Primarily it is about maintaining a relaxed upright appearance and a neutral spine: being alert but not stiff. We should ideally aim to follow the three contours of the spine, aiming for the ears, shoulders, hips, knees and ankles aligning in one straight line. This will enable us to follow the spine’s natural curvature, with our necks straight and shoulders parallel with the hips. The head should remain centred over the shoulders and extended up towards the ceiling. Research such as ‘Do Slumped and Upright Postures Affect Stress Responses’ have indicated that the more we adopt an upright posture the more we can maintain self-esteem, reduce negative moods and increase positive moods in comparison to a slumped posture. Importantly in our teaching world, good posture also increases our self-focus and capacity to communicate well. This post explores my own battles to rise like a phoenix from the flames and consign the slouch to the posture dust bin.

7. Tell a story: the power of a story in the classroom is transformative. As Anderson notes: “We’re born to tell stories. They are instant generators of interest, empathy, emotion and intrigue.” When using dialogue in the classroom building in areas from our own lives or experiences can do wonders in building relationships and encouraging students to remember information. Telling the story behind what we are teaching also generates genuine interest from students. This will facilitate more engagement and interest, sparking the curiosity of young people in the room. This links perfectly to:

8. The power of the detective: The power of revealing things slowly to young people, building up a narrative and curiosity is another sure win to building positive classrooms. In ‘TED Talks’ Anderson talks about the power of the detective story:

“Some of the most compelling persuasive talks are structured entirely around this device. You start with the big mystery, then travel the world of ideas in search of possible solutions to it, ruling them out one b one, until there is only one viable solution that survives.”  ‘TED Talks’ pg 92.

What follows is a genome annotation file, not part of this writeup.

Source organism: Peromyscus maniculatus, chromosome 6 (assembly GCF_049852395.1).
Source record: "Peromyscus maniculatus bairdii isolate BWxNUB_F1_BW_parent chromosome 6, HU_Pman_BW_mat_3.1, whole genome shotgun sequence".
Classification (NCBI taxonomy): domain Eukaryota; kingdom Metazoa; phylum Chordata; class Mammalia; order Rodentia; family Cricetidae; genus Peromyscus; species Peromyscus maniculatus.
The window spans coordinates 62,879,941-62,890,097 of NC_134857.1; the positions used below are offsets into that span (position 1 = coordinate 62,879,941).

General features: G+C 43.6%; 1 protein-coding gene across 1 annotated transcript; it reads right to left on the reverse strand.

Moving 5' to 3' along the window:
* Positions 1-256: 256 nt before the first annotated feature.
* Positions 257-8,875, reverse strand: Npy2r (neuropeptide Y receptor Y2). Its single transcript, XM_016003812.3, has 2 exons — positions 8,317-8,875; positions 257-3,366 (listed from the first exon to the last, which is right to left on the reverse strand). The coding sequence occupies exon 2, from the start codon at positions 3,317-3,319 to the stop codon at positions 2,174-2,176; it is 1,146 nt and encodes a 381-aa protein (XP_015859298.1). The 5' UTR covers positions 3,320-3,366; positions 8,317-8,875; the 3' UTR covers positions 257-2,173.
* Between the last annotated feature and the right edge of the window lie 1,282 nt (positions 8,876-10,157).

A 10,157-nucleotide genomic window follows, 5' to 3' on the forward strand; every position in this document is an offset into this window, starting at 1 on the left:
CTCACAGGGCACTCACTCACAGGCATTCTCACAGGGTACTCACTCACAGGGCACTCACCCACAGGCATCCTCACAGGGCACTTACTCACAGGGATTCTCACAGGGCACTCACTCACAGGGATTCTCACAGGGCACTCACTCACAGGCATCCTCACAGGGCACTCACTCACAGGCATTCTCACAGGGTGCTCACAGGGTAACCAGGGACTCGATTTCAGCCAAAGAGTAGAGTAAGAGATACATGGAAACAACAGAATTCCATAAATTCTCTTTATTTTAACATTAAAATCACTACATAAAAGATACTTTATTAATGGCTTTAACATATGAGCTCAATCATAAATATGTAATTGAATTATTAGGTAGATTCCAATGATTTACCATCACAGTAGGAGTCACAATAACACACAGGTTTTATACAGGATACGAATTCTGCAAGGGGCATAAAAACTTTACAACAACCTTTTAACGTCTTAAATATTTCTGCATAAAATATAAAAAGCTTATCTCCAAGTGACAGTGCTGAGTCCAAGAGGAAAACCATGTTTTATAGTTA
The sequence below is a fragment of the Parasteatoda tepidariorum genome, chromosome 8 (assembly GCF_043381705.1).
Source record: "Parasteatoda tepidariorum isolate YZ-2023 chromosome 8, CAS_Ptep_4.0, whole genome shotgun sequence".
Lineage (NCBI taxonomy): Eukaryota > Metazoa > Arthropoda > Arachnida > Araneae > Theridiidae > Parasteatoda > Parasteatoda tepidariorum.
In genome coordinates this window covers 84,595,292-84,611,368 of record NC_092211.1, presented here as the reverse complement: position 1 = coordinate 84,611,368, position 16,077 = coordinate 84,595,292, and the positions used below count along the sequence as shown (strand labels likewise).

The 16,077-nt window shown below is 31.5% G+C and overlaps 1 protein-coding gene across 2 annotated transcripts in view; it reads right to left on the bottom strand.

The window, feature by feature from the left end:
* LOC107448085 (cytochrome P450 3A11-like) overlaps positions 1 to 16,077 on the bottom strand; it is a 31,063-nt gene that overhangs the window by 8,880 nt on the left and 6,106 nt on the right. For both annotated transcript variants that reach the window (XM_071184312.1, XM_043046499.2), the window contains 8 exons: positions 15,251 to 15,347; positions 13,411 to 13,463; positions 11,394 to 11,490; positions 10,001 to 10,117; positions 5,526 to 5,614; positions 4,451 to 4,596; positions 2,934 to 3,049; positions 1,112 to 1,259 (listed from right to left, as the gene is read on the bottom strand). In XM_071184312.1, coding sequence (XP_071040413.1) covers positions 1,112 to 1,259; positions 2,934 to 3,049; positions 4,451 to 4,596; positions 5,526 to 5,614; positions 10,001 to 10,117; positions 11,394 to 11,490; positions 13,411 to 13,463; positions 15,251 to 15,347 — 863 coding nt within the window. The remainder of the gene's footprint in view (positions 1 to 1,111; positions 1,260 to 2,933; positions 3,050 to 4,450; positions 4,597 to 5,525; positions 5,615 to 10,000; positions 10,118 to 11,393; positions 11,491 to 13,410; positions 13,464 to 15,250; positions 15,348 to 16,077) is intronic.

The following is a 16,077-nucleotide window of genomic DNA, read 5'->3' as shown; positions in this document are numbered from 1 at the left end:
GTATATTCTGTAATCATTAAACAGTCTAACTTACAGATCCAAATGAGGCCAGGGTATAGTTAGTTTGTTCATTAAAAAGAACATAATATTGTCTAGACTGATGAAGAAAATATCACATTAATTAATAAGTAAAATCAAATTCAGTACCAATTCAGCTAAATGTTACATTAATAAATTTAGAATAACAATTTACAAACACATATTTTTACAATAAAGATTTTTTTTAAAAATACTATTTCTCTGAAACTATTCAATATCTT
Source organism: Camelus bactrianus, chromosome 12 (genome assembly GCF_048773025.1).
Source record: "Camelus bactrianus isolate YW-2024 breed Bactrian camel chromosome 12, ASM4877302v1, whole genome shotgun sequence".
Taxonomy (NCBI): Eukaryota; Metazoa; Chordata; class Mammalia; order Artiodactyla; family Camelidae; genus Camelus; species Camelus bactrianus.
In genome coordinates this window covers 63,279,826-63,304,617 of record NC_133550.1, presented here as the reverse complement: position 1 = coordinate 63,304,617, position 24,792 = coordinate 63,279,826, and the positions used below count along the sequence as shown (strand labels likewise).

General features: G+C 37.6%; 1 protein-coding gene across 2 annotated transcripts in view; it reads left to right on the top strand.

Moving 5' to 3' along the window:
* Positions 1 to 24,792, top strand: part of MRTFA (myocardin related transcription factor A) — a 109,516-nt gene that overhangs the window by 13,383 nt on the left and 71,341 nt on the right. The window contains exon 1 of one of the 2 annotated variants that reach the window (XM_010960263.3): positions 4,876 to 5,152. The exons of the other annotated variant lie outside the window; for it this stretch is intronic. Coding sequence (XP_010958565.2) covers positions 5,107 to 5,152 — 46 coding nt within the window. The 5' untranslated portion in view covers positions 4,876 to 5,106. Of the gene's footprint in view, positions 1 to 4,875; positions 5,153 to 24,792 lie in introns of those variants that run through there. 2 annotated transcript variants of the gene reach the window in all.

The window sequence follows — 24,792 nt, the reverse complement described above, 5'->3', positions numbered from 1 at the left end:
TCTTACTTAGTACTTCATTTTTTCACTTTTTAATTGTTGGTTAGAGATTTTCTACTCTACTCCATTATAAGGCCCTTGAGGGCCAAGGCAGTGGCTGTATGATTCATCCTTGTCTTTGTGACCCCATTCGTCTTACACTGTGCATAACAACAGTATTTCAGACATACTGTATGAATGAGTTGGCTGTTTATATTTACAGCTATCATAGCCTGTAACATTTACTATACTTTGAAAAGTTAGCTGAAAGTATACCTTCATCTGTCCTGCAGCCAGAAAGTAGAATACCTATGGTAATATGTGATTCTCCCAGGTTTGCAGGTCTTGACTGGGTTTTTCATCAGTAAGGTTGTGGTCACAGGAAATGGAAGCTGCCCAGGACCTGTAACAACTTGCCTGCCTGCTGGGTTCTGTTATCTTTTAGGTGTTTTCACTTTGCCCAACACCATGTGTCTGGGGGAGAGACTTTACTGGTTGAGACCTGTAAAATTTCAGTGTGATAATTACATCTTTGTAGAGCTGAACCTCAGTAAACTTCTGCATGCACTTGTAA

The potential here for interesting learning experiences for young people is endless, generating emotional engagement and resulting in improved memory and retention. For me this works particularly well when exploring poems with students.

9. Cut down the slides: I won’t open up the Powerpoint debate again, I have already written on the ‘Teaching Naked’ approach. What is clear is that slides can augment and add power to our teacher talk, but they can also distract. A helpful little nugget from ‘TED talks’ to consider when reflecting on how we use slides:

“In the twenty-first century we have the ability to supplement the spoken word with a dazzling array of technologies that, done right, might take a talk to a new level… Despite this the first question to ask yourself is whether you actually need any of it. It’s a striking fact that at least a third of TED’s most viewed talks make no use of slides whatsoever.” ‘TED Talks’ pg 207

10. Speak with meaning: How to use the voice to convey more meaning and passion is something I have been ruminating on recently. I will save my juvenile pontifications for another post, instead it seems apt to finish with this helpful TED talk by Julian Treasure: “How to speak so that people want to listen”:

Deliberate practice can help in growing our ability to communicate effectively: Anderson defines it in his book as “presentation literacy: the skill you can build.” I have been experimenting over the past couple of weeks with focussing on one particular area from the above ten. This week it was thinking about how I was using hand gestures (“wildly over the top”, according to the sensitive student feedback), embracing the stately, refined Obama approach. Next week I will be startling and unsettling young people with some more elongated and widespread eye contact. The important thing is to see this as another aspect of teaching and learning to be developed and practised. As Shakespeare never wrote:

“To speak, or not to speak, that is the question—
Whether ’tis Nobler in the mind to suffer
The Slings and Arrows of outrageous audience members,
Or to run and hide,To die, to sleep”.

Thank you for reading.

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Jamie Thom